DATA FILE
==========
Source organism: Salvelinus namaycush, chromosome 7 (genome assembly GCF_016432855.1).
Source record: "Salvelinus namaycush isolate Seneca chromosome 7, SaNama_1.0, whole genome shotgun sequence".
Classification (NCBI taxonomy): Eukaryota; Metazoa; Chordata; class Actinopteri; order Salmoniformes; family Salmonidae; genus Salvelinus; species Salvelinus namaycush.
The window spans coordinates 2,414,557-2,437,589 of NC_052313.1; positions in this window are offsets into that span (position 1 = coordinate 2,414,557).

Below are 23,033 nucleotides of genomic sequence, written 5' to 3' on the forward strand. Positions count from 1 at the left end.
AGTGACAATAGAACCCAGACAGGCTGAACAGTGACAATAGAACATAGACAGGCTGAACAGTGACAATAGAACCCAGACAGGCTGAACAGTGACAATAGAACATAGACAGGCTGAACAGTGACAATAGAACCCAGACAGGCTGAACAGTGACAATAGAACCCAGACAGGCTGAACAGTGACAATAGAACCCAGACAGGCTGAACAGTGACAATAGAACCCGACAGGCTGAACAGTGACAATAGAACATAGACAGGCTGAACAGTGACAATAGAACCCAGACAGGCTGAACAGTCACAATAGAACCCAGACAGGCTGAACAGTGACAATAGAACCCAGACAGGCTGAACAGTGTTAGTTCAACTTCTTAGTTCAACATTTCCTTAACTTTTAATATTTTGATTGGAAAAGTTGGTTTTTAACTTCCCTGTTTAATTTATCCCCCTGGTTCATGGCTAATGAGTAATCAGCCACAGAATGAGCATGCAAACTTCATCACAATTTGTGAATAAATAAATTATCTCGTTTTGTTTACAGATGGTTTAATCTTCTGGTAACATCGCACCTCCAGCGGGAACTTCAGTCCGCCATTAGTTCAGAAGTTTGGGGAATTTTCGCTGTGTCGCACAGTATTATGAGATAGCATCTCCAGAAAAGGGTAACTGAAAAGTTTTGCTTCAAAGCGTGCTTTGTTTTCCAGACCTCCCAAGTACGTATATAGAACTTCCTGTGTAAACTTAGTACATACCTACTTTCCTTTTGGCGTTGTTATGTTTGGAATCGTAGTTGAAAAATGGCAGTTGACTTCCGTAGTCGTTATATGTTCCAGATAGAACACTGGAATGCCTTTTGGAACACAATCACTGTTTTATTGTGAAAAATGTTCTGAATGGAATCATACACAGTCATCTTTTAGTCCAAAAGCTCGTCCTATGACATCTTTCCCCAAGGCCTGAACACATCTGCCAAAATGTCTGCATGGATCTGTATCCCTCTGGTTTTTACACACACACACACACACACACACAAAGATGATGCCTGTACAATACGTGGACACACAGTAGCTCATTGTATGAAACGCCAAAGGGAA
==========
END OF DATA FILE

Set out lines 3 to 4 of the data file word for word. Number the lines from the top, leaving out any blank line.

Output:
Classification (NCBI taxonomy): Eukaryota; Metazoa; Chordata; class Actinopteri; order Salmoniformes; family Salmonidae; genus Salvelinus; species Salvelinus namaycush.
The window spans coordinates 2,414,557-2,437,589 of NC_052313.1; positions in this window are offsets into that span (position 1 = coordinate 2,414,557).